3. Matthias Peschek

    Matthias Peschek Active Member

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    Octoprint is really great, though I don't use it right now.
    If you like octoprint maybe give the inventor some sort of appreciation ;)
    Lately she struggled keeping octoprint alive.
     
  4. Shai

    Shai Master printer guru Deltaprintr Staff

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    Sweet tutorial! Thanks for sharing! Please do post pictures of your prints :)
     
  5. kylejdyck

    kylejdyck Active Member

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    Yeah I love OctoPrint and the RPi. I have one set up on my i3 and wouldn't want to be without it. I've been waiting on spending the $$$ for another one for the Go, but I think this might motivate me to get one ASAP.

    There IS apparently a way to have OctoPrint set up so even if you're not in your LAN you can log in and control it, but I haven't gotten that figured out.
     
    Mike Harmon likes this.
  6. Ben

    Ben New Member

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    If you have changed the password on your raspberry pi (from 'raspberry') and have your octoprint secured with a username and password so no one else can use your printer, then all you have to do is port forward your raspberry pi from your router's settings, then you can access the octoprint page from anywhere in the world with your public ip address. It's a little different for every router, this may help: http://www.pcworld.com/article/244314/how_to_forward_ports_on_your_router.html
     
  7. kylejdyck

    kylejdyck Active Member

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    I just got a new RPi 3 and I'm having the worst time getting it working with OctoPrint. I followed the instructions on the OctoPrint site (downloaded the img file, unzipped it, copied it to the micro SD with Win32DiskImager, and edited the network txt file to have my networks SSID and password) and it's still not working. I put the old SD in the new Pi from my old system and it shows up on the network no problem so I know there's nothing wrong with the Pi itself, but for some reason the new SD/img file isn't working. I had a similar problem setting it up the first time too but I can't think of how I fixed it.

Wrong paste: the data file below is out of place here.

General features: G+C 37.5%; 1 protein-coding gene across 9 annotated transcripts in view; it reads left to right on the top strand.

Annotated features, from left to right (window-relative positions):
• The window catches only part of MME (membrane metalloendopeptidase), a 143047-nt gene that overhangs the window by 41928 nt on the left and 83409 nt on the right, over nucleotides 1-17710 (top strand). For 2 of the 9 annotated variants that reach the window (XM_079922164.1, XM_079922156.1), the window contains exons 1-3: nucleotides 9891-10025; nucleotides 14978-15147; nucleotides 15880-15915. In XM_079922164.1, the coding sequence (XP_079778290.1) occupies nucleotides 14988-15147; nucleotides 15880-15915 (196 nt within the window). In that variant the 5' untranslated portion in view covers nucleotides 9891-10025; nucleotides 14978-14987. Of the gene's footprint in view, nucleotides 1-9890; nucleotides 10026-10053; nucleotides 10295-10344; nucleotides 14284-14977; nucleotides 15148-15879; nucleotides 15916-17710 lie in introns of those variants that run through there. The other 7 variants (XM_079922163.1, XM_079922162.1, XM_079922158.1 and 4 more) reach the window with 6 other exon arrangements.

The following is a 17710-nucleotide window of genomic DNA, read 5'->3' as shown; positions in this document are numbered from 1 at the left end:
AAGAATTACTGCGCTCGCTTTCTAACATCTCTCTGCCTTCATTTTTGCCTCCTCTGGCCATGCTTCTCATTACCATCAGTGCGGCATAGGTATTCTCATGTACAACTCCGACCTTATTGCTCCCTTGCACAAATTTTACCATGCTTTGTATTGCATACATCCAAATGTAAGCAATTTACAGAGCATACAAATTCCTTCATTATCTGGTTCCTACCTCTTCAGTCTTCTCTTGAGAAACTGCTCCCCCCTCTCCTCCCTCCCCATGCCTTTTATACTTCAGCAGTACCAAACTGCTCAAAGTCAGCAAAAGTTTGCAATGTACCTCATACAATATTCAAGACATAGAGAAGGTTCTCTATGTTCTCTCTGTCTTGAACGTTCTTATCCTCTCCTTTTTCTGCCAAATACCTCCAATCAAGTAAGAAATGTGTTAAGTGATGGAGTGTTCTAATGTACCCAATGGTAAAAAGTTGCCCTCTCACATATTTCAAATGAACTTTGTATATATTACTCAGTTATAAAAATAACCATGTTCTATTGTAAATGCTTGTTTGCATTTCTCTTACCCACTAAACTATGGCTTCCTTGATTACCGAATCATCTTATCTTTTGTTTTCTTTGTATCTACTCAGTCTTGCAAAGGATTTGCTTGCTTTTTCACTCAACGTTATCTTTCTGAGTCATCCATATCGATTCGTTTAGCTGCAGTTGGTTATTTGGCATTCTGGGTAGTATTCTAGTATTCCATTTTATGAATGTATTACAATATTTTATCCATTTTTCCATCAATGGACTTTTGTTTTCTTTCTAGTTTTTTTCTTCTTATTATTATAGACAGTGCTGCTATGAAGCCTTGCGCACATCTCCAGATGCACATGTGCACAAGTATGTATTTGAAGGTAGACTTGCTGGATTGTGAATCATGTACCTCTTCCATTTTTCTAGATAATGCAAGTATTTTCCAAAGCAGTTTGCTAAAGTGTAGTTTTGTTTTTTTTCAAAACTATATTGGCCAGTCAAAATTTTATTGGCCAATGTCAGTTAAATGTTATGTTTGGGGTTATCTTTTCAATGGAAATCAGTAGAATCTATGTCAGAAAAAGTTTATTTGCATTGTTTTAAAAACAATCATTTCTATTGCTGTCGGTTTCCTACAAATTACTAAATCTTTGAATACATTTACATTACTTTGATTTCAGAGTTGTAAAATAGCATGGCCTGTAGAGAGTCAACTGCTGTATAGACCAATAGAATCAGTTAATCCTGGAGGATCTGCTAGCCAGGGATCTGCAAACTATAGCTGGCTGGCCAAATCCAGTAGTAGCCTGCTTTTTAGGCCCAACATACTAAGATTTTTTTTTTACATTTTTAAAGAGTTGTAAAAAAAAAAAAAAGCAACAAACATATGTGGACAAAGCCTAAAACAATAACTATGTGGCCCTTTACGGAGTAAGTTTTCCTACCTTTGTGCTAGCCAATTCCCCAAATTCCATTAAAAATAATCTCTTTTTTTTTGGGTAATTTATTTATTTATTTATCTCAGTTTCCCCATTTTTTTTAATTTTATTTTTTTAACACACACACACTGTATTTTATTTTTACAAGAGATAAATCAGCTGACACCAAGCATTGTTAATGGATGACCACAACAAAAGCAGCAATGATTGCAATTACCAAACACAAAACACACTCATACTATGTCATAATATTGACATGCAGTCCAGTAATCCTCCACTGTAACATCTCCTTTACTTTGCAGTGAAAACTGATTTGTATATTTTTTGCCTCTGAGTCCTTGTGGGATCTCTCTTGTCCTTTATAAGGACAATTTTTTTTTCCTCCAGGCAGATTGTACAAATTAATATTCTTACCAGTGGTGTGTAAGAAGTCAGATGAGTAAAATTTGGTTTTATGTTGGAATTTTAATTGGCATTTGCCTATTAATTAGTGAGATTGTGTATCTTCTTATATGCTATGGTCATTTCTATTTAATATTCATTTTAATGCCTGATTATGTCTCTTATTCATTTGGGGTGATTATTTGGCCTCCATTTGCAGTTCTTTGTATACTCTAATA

Is there some way to identically copy whats on the one SD card and put it on a new one? Or any suggestions on how to get the Pi running?
     
  8. Ben

    Ben New Member

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    Hmm, that sounds like an interesting issue. Have you checked that the new sd card is on this list? The sd card you're using might not be compatible. I don't know too much about raspberry pi's, you may have to go searching on their forums.
     
  9. denys

    denys Active Member

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  10. kylejdyck

    kylejdyck Active Member

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    @denys you are an absolute hero. I tried the stuff on the link you gave and it totally worked. Thanks so much for the awesome suggestion!
     
  11. denys

    denys Active Member

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    Glad to help :)
    I've found this forum has generally be a real blessing in helping me get the best from my Deltaprintr. It is nice to be able to pass some of that on.
     
    Ben and kylejdyck like this.
  12. Adrian

    Adrian New Member

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    Hi all!

    Curious if there were any steps that occurred after you connected your Delta to the Pi.

    When I try to print a sliced model I run into an error where the printer starts in the wrong location. I've tried creating several new printer profiles, but I'm wondering if I need to run autocalibration first.
     
  13. DJ T

    DJ T New Member

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    I set up octoprint with cura just yesterday after I installed the upgraded
    So much easier running with octoprint then a direct connection to a computer.

    My new workflow is
    1. Get Stil
    2. Load into Cura and setup print settings
    3. Send to Octoprint
    4. Close cura :)

    Next step is to get a 7inch table (<50) to as a dedicated interface for the Delta Printr....
    For little more than 80 bucks I can add capabilities normally found on those newer hip and happening printers that probably will make you a sandwich if you ask nicely. (wireless control, wireless interface)